Monday, April 29, 2013

A Midsummer's Eve: BB46

“EVE Online is a unique piece of science fiction that is ‘participatory’.”- CCP Seagull, December 2012

EVE Online is heading into its Second Decade with renewed vigour and a new development strategy. At the CSM Summit in December, Executive Producer CCP Unifex and Development Director CCP Seagull explained how future development and expansions will be broader in scope than recent “collections of features” stating that CCP “want to create something more inspirational, that players aspire to play.”

With the return of Live Events such as the Battle for Caldari Prime, clearly the prime fiction of EVE is back in favour as part of this new thematic approach to expansions. However, EVE’s story is very much a tale of two playstyles, with an entirely player-driven narrative unfolding daily in parallel to the reinvigorated backstory. Often, they do not mix well. How can these two disparate elements be united or at least comfortably co-exist in a single sandbox universe?

     "So we grew together like to a double cherry, seeming parted, but yet an union in partition, two lovely berries molded together on one stem."  
     -William Shakespeare, A Midsummer Night's Dream

This is going to be a shorter answer than I typically give to such enterprising questions so please forgive me. I'm still getting my 'writing legs' back under me.

I'll make one further disclaimer before moving on; I've yet to see an instance in which CCP-driven story-telling and player-driven storytelling directly conflicted one another, or presented a situation in which one could not exist with the other. If I've missed some calamitous event in which the fourth wall came tumbling down, then I plead ignorance and you may safely dismiss the remainder of my opinion.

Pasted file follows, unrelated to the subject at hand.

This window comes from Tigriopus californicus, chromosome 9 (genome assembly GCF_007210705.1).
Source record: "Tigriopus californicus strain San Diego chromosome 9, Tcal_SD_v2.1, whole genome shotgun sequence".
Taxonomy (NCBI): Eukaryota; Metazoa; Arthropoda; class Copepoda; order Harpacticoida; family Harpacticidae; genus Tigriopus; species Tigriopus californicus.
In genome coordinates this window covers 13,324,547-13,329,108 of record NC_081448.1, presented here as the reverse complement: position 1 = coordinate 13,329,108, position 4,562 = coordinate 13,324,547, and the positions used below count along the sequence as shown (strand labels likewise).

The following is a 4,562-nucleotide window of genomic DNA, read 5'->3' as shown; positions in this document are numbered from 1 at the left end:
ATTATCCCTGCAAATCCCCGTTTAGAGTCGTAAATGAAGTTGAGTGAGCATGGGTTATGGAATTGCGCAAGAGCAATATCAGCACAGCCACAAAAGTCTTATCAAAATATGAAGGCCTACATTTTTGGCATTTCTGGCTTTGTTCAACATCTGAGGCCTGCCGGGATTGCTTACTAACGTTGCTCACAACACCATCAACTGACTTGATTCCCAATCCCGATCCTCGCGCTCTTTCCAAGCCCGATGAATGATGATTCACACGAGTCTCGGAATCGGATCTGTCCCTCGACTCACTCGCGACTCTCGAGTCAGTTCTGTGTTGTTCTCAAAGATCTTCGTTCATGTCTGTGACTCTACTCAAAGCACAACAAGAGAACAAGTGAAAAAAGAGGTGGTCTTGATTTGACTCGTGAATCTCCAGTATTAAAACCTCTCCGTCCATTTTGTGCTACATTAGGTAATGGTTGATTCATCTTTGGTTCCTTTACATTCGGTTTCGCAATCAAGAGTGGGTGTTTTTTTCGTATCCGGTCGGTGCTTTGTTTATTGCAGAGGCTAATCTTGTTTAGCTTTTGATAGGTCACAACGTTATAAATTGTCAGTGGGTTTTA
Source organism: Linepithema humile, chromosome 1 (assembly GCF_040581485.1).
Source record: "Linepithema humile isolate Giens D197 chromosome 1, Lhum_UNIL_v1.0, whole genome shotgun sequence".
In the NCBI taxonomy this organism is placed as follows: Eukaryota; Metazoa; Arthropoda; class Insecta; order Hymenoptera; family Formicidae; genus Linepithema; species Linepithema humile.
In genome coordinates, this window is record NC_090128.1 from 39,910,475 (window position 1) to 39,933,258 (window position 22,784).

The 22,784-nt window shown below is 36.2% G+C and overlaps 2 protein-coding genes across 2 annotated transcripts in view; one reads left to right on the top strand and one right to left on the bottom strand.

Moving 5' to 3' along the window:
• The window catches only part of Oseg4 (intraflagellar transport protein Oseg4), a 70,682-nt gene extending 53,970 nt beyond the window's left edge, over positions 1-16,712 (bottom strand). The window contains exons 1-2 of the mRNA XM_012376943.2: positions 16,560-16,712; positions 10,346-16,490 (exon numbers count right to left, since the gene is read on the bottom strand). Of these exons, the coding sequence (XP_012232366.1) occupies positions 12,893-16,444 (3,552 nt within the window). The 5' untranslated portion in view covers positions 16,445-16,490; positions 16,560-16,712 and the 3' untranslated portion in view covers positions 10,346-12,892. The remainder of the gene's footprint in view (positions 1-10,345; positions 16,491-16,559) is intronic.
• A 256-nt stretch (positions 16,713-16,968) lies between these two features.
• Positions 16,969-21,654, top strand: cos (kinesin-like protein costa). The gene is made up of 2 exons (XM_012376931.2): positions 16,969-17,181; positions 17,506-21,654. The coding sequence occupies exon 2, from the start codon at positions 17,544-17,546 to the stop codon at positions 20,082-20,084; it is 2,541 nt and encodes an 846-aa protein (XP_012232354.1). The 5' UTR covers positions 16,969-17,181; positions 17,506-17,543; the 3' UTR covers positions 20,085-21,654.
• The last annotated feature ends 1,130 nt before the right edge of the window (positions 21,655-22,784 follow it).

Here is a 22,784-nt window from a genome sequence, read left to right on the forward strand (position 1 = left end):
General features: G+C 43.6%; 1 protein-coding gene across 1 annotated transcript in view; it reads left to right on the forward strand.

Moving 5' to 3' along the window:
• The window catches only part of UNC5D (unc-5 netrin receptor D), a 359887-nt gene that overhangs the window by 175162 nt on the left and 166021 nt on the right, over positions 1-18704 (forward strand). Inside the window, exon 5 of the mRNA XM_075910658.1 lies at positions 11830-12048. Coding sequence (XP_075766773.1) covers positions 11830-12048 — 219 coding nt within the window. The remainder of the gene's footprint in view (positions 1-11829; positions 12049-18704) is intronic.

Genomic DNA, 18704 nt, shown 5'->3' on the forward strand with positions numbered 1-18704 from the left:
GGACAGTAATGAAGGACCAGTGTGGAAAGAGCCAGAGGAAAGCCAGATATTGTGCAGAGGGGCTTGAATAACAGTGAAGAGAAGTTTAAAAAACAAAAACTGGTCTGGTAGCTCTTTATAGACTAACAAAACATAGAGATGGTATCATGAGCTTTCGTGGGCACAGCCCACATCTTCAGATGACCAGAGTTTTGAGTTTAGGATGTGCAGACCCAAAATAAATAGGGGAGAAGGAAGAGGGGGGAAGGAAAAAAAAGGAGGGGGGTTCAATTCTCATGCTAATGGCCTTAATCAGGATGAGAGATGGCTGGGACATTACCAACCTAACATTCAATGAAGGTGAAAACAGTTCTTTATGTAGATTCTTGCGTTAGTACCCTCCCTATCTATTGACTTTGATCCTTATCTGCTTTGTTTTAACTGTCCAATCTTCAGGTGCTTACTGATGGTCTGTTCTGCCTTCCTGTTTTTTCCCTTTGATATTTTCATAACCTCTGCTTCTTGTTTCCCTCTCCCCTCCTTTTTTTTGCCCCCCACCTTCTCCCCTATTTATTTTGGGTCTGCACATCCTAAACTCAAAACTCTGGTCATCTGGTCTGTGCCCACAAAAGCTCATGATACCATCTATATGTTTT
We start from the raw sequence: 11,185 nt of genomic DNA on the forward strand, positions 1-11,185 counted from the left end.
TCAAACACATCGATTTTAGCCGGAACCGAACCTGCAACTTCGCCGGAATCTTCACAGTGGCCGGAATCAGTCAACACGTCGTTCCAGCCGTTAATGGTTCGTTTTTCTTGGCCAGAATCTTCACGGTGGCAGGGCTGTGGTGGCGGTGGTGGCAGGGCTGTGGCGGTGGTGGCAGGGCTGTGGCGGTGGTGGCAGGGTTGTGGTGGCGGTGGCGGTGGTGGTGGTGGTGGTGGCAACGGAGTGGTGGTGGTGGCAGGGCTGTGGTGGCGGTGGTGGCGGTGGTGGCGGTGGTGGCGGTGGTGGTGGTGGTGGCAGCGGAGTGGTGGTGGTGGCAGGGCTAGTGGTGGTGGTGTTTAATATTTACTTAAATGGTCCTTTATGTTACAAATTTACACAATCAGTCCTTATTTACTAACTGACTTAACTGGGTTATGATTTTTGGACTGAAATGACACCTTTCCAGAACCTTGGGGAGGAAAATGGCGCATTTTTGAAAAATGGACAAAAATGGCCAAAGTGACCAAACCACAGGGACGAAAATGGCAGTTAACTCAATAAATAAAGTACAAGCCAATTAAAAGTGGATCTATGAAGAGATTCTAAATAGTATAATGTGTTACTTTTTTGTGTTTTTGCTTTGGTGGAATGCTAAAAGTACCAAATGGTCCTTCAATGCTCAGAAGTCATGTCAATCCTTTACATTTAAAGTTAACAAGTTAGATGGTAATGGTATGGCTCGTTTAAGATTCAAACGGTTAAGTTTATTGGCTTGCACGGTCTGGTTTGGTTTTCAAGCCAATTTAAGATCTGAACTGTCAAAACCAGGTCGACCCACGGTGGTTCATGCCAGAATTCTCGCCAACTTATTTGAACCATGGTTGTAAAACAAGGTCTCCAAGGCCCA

It is some kind of spectacle; this awkward, unelegant dance we do, CCP and us. We are not professional dancers or actors. We are the uncomfortable peri-pubescent teenagers who are awkwardly touching each other with only a vague notion of what they should be doing or where they should be touching. We only know we should be doing something together. And we know it's supposed to feel good, even if right now it just feels scary and uncomfortable.

This relationship is a beast that defies taxonomy. In our waltz across the heavens it is impossible to identify who is leading. We take turns. We move at different rhythms. We change styles. We improvise. But at the end of the day, we're still dancing. And we're having fun doing it.

To abruptly shift metaphors on you, our two canons intertwine to become a "play within a play." Each stage defines the other, and measures her boundaries. The rules, for lack of a better word, are reflected in the actors. And again, it is not a unilateral relationship. At times we are the spectators. At others, the spectacle. Teaching and being taught, relentlessly improvising both scripts and our comprehension thereof. It is marvelous theatre. We need only be taught how to participate.

Somewhat counter-intuitively, improvisation theater is based on a strict set of rules that must be followed in order to achieve success or at the bare minimum preserve immersion. The first and very most important rule is this: Always say 'Yes.' When you say yes, everything is possible. All doors are open to you. This is important, because a door once closed in this setting can never be re-opened.

The moment you start saying 'No,' the scene starts to break down and become unengaging. Any momentum gained is soon leeched out. Telling someone else they're "doing it wrong" is in fact doing it wrong. That god-damned sandbox manifesto, one more time.

Our twin canons can enhance each other, if we let them. EVE gives us the tools to create both tragedy and comedy. She creates the very stage we act upon. Our performances inform her design. Her iterations inform our performance. And on it goes. A play within a play. A waltz across the heavens. An immortal tale, a lifetime in the telling.

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